How Critical Access Management Protects Government Entities From Cyber ​​Threats

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Every 11 seconds, a company is the victim of a ransomware attack. Compromised protected personal data resulted in 1.8 HIPAA privacy breaches per day in 2020. The cost of global cyber attacks in 2021, according to Cybersecurity Ventures, is expected to cost $ 20 billion.

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These numbers add to a big problem for government entities, which are more online than ever, connected to more third parties than ever before, and are a major target for cyber attacks.

Headlines highlight what’s to come

Just grab the paper and you’ll see that cyber threats aren’t going to go away anytime soon. The Russian hackers behind the SolarWinds attack – the one that saw 18,000 customers (including various government organizations) download an affected version of their software – are back. According to Microsoft researchers, the group has targeted more than 140 companies since May, with 14 successful breaches. Many of these companies are government agencies and think tanks adjacent to government. In addition, the Ukrainian group FIN7 has just set up a bogus company to recruit software engineers who would unwittingly participate in hacking and ransomware programs. Even a 10% success rate for Russian hackers is too high, and the Ukrainians’ project is of great concern. With cybercriminals taking more deceptive action than ever before, government entities need to be on their guard.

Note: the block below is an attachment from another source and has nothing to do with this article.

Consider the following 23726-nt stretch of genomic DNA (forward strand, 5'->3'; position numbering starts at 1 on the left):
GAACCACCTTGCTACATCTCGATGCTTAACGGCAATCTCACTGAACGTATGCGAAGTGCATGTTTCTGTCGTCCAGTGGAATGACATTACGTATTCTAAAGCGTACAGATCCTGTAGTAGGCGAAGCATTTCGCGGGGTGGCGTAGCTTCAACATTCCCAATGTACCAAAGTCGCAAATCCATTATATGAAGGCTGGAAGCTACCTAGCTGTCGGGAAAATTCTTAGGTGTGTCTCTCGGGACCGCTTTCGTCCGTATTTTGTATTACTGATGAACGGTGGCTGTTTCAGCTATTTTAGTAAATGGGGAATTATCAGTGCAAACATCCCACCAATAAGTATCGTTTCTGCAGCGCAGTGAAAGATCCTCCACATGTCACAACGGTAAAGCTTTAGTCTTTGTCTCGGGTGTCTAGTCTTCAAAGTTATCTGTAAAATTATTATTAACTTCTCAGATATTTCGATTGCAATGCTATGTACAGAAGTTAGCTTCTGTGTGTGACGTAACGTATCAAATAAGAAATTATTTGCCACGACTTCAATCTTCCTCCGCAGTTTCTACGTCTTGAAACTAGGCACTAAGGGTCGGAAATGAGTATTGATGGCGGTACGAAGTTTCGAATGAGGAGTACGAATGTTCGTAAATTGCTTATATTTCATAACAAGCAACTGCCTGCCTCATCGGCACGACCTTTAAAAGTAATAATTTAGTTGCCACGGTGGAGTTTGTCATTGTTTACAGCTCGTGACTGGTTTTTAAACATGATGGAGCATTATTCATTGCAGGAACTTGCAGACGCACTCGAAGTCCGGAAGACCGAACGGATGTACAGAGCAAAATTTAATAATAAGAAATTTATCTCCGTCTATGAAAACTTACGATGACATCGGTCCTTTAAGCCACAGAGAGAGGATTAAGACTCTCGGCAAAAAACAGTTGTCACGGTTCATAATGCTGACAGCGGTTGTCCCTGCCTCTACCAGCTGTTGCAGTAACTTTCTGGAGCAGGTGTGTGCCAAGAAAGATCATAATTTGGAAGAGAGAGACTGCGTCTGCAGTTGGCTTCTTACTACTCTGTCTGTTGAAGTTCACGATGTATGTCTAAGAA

Third parties remain a major risk for government entities

Third-party access points are one of the most vulnerable attack vectors. Fifty-one percent of violations, in fact, come from a third party. You can’t trust who you don’t know, and third parties are opaque and are not part of an organization’s internal HR system. A single third party can have access to many aspects of an organization, so if they are hacked and the access point to your organization is not secure, it is a recipe for disaster.

Take the SolarWinds hack, for example. The company was a third-party supplier to several government agencies, including the Treasury Department, Homeland Security, and the State Department. This singular third-party incident could have wreaked havoc on huge national government agencies if more recipients had opened the suspicious email. The total damage from that hack is still understood over a year later, according to the New York Times. Of course, that doesn’t even include all state and local government agencies that also use SolarWinds. These small agencies are even more vulnerable due to reduced staff, budget and educational resources.

The vast third-party connections of a single government organization function as a technology supply chain. As soon as a hacker enters, the possibilities are endless. As these headlines show, hackers are getting smarter and government entities, like any organization, are at higher risk.